Hi everyone. For seven months now I have been searching for something and I just don’t know what it is. I had an elective surgery on Sept 7 that went horribly wrong. I’m still recovering, if that’s what this is. I live at home with TPN each night to keep me alive. My abdomen is still healing with a wound vac from my seventh surgery since my original elective one. I was septic starting on Sept 8. I don’t remember ever waking up from the first surgery. I don’t think I ever did. I don’t remember any of the rest of the month of Sept. There are bits and pieces, but I don’t even know if they are real or not. I should be dead. That’s what the Drs said. They had written me off….Left they room at one point and told my three young daughters I would not make it. They, along with the rest of my family, were in the room as they were trying to revive me. I don’t remember any of it. Thank goodness. All I remember is darkness. Nothingness. When I became aware finally, I was paralyzed still from the meds. Couldn’t walk or talk either because of the tubes in my throat. No one told me what happened so I was very confused as to where i was and why. Every organ in my body shut down, except my heart. That went into overdrive and they couldn’t even slow it down.i guess I had several reasons to live. I still have many health issues, not even close to recovery. But, I can walk and talk again and I’m just now trying to make sense of it all. I was in the hospital initially for 68 days. Then again, off and on, since then. A week here. A few days there. Still confused. Still cry all the time. I have scars all over my body. They’ll never fade. I’m still trying to make sense of it all.
Mouse355

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@mouse355, Welcome to Mayo Connect. Thank you for sharing your experience with us. On Connect we share our experiences and we learn from others who have similar experiences. We are here to listen and to support each other.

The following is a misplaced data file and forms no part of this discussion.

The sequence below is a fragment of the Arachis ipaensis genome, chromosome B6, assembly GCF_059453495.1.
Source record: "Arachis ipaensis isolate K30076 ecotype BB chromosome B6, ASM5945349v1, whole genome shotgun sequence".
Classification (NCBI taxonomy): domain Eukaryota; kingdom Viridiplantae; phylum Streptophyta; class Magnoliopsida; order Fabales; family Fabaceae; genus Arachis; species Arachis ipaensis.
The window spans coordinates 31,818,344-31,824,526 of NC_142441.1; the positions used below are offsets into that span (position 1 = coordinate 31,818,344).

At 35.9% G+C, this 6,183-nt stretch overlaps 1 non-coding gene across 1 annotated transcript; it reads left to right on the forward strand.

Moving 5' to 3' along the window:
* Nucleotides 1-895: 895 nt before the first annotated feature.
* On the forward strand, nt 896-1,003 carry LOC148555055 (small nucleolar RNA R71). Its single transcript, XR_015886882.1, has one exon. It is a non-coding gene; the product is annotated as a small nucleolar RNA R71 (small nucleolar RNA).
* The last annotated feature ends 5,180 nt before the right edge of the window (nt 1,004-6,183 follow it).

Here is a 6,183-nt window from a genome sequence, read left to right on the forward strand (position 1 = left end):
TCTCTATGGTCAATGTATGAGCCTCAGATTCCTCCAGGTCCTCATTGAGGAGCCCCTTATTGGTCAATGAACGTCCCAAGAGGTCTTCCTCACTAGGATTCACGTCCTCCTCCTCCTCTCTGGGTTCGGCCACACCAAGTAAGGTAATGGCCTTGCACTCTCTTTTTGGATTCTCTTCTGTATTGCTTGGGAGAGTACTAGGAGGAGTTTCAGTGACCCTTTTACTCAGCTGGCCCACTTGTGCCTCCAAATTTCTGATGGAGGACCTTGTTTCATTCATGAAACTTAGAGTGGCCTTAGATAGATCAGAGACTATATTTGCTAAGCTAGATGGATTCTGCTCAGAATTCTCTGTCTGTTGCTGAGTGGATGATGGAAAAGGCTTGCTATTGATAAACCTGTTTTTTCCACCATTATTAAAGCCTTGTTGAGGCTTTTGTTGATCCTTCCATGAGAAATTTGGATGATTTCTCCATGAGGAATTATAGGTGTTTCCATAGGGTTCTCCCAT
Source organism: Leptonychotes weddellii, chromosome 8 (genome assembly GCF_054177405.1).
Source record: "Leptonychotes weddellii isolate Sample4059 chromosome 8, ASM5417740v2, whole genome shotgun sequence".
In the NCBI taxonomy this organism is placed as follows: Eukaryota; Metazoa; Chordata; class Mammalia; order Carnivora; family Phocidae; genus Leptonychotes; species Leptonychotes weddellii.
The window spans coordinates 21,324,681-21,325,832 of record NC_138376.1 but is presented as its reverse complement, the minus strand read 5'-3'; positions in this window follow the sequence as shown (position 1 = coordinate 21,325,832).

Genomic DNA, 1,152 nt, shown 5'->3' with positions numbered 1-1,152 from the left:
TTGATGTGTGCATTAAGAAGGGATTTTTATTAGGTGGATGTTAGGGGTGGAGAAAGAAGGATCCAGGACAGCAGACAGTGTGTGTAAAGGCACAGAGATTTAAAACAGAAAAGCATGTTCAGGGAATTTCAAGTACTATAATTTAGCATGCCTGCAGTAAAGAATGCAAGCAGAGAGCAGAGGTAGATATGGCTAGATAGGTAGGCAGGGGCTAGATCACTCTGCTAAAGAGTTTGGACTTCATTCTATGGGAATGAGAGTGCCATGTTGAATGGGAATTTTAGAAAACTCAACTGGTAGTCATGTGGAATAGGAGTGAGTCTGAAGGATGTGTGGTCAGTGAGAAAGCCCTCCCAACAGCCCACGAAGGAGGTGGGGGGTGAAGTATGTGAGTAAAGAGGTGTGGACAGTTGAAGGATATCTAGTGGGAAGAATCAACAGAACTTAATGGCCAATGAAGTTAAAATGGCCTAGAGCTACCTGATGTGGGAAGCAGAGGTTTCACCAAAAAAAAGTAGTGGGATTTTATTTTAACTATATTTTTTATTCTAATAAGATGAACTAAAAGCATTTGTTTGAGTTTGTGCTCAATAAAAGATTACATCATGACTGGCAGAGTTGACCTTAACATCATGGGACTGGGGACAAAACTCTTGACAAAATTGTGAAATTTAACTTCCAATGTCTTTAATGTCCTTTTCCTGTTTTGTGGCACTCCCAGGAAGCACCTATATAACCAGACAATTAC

Your story and your determination are remarkable. Your body has a lot of recovering yet to do. It can be a slow journey. As far as the memory part, you are not alone. It is indeed frightening and bothersome. I believe that in time, as you continue to heal and become active that they will slowly drift to the background of your daily thoughts. My experience was 8 years ago during organ failure pre transplant. I have been able to fill in some memory gaps by talking with family members, but they really don’t like to talk about that painful time. I was able to fill in some information through my medical records. I cried a lot early on. Even today, after 7 yrs, I still get emotional.
I send you peace and a hug, and strength for healing,
Rosemary

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@baceman

Wow… a year ago I suddenly developed severe nec pain and lost all feeling in my left arm. Saw an orthoneurosurgeon ad was found that I have a disease that turned my spinal Ligament to bone forcing the discs to crush my spinal cord.

Surgery was scheduled for the following week but I never lasted that long. The pain was so great and the condition so bad that I lost function of my left arm and leg and that was the last thing I remembered for a month. Wife took me to the ER and they did surgery the same night… for six hours.

After surgery, I started to bleed after the removed the breathing to to the point where they couldn’t put the tube back in and they performed an emergency tracheotomy to save my life. During that, they ended up resuscitating me for the first time. Off to the ICU and now am totally paralyzed. Two days later I start bleeding again and theybtrsucitate me for the second time.